By Kerry Ann Mendez
Blue is a very calming, peaceful and serene color. Blue is also considered a healing color. It helps lower blood pressure and can reduce rapid heart rate. It is not surprising that shades of blue and blue-green are frequently used in healthcare settings.
Many gardeners, including me, have a penchant for blue flowers. Blue is also one of the preferred colors of bees. There are very few "true blue" flowers. Below are some of my favorite perennials with "blue-tiful" blooms, all of which are deer resistant.
There are many different varieties in this genus, ranging from towering standouts like 'Cobalt Dreams' that can reach 6 feet, to dwarf varieties that grow between 10-14 inches. Taller Delphinium benefit from staking and all Delphinium will grow best in full to part sun and nutrient rich soil. Wet soil (especially in winter) is the death of them. The blooms will appear in late spring to summer. (Zone 3-7)
The Gentian family is quite large but almost every member has glorious blue flowers. Gentians bloom in summer or fall and range in light preference from sun to shade depending on the species. They typically grow 10-30 inches in height. (Zone 3-7)
These plants feature airy sprays of blue flowers that will cover the attractive heart-shaped leaves that can be green, silver or variegated. A three-season interest perennial for part shade to shade, it will grow 15-18 inches in height and bloom in spring. (Zone 3-8)
This large genus includes Siberian, German Bearded and Japanese Iris. Some of the flowers are a solid blue (or blue-purple) and others are bicolor. Siberian and German Bearded are very drought tolerant. Japanese Iris need a moisture retentive soil and will also thrive in wet areas. All do best in full sun. (Zone 3-9)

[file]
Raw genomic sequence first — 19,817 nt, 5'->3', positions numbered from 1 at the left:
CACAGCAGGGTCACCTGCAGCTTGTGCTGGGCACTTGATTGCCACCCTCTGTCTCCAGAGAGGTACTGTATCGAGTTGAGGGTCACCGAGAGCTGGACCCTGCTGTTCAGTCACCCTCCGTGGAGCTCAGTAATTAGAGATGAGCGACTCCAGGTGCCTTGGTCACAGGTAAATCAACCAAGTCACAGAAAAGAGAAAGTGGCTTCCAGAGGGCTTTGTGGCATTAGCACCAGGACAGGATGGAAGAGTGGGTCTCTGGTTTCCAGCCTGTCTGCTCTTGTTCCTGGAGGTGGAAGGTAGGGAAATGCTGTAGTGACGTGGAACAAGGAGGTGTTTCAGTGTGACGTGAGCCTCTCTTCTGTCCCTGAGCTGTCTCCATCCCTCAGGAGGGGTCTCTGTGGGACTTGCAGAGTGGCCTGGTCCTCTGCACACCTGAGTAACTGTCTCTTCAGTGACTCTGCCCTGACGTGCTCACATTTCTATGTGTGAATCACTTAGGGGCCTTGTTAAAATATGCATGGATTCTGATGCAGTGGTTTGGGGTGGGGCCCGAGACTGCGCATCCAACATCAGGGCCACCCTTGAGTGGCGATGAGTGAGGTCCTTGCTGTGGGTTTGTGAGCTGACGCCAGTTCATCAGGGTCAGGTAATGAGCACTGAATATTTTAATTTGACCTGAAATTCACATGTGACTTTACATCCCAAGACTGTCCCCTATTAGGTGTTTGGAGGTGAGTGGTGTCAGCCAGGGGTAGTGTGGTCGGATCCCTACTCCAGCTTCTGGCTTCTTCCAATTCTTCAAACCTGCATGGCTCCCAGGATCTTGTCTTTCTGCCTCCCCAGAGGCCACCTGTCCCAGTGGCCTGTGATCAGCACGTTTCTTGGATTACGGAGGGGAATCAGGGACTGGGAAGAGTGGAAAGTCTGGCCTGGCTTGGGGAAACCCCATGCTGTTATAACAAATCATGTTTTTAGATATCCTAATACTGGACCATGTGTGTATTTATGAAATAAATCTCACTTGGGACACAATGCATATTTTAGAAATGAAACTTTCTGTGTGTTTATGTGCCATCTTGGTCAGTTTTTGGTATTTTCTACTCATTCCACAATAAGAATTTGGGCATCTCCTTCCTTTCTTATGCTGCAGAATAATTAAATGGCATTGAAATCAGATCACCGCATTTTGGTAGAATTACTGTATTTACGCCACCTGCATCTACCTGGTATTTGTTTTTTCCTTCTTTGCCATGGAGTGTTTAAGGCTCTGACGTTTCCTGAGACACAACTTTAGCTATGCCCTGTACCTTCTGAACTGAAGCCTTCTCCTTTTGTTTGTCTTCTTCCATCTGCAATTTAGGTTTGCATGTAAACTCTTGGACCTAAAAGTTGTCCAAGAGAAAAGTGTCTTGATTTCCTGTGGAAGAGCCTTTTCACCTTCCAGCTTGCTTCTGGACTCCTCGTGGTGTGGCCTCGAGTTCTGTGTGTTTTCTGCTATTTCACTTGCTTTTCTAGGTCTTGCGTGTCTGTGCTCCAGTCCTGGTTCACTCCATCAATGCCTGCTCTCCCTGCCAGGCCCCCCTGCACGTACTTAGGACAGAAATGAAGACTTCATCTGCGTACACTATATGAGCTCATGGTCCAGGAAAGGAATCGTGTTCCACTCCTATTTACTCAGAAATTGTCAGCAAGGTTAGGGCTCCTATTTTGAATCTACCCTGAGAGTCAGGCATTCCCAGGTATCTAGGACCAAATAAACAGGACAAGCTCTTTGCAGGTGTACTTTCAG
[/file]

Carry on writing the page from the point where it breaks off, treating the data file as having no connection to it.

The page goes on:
This genus is rich in choices for blue (or blue-violet) beauties. Plants can be mounded ('Blue Clips'), narrow and upright (peach-leaved), or ground-hugging and cascading ('Blue Waterfall'). Deadheading will encourage months of blooms and the heights will range based on the species. Bellflowers bloom best in full to part sun. (Zones 3-8)
This hardy, drought tolerant perennial has impressive blue spiky orbs that are loved by pollinators. Don't cut the flowers back in fall - leave the seed heads for the birds to feast upon and for winter interest. The leaves have a silvery tint and can be prickly to the touch. Plant in full to part sun for best results. They will grow 3-4 feet in height and bloom in summer. (Zone 3-8)
About the Author
KERRY ANN MENDEZ is an award-winning garden educator, author and design consultant based in southern Maine. Her latest book is The Budget-Wise Gardener. You'll now find her at Estabrook's consulting on garden design, answering your gardening questions and much more. Plus, don't miss her Garden Webinar series!